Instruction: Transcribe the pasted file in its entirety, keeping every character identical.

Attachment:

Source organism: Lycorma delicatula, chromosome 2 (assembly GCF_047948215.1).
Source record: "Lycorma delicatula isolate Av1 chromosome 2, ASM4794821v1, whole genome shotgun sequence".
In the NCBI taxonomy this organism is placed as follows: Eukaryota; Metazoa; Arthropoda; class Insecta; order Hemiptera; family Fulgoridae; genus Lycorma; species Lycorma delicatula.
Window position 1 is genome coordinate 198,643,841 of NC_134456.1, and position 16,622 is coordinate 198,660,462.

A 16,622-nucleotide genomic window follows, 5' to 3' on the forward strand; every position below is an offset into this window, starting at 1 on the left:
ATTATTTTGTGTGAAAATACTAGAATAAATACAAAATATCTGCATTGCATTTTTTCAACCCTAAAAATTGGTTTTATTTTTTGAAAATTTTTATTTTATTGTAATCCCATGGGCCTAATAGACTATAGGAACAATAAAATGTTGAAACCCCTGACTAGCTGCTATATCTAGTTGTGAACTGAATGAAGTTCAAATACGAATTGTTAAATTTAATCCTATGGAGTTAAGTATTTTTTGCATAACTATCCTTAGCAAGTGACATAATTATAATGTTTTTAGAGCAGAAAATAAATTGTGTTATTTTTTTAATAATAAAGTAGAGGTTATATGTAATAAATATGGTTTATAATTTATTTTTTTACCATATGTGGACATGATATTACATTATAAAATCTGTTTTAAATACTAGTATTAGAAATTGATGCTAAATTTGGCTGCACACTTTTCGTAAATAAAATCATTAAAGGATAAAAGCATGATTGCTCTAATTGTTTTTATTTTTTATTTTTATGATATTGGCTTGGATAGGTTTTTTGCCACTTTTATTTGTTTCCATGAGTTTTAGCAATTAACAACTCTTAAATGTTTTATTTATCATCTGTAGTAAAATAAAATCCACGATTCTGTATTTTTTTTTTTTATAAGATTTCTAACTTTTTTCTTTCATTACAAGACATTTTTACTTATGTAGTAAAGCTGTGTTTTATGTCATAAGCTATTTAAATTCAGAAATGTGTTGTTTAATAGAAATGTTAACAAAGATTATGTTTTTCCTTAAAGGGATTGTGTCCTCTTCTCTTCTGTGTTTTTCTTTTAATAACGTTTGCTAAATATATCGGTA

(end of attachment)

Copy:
Source organism: Lycorma delicatula, chromosome 2 (assembly GCF_047948215.1).
Source record: "Lycorma delicatula isolate Av1 chromosome 2, ASM4794821v1, whole genome shotgun sequence".
In the NCBI taxonomy this organism is placed as follows: Eukaryota; Metazoa; Arthropoda; class Insecta; order Hemiptera; family Fulgoridae; genus Lycorma; species Lycorma delicatula.
Window position 1 is genome coordinate 198,643,841 of NC_134456.1, and position 16,622 is coordinate 198,660,462.

A 16,622-nucleotide genomic window follows, 5' to 3' on the forward strand; every position below is an offset into this window, starting at 1 on the left:
ATTATTTTGTGTGAAAATACTAGAATAAATACAAAATATCTGCATTGCATTTTTTCAACCCTAAAAATTGGTTTTATTTTTTGAAAATTTTTATTTTATTGTAATCCCATGGGCCTAATAGACTATAGGAACAATAAAATGTTGAAACCCCTGACTAGCTGCTATATCTAGTTGTGAACTGAATGAAGTTCAAATACGAATTGTTAAATTTAATCCTATGGAGTTAAGTATTTTTTGCATAACTATCCTTAGCAAGTGACATAATTATAATGTTTTTAGAGCAGAAAATAAATTGTGTTATTTTTTTAATAATAAAGTAGAGGTTATATGTAATAAATATGGTTTATAATTTATTTTTTTACCATATGTGGACATGATATTACATTATAAAATCTGTTTTAAATACTAGTATTAGAAATTGATGCTAAATTTGGCTGCACACTTTTCGTAAATAAAATCATTAAAGGATAAAAGCATGATTGCTCTAATTGTTTTTATTTTTTATTTTTATGATATTGGCTTGGATAGGTTTTTTGCCACTTTTATTTGTTTCCATGAGTTTTAGCAATTAACAACTCTTAAATGTTTTATTTATCATCTGTAGTAAAATAAAATCCACGATTCTGTATTTTTTTTTTTTATAAGATTTCTAACTTTTTTCTTTCATTACAAGACATTTTTACTTATGTAGTAAAGCTGTGTTTTATGTCATAAGCTATTTAAATTCAGAAATGTGTTGTTTAATAGAAATGTTAACAAAGATTATGTTTTTCCTTAAAGGGATTGTGTCCTCTTCTCTTCTGTGTTTTTCTTTTAATAACGTTTGCTAAATATATCGGTA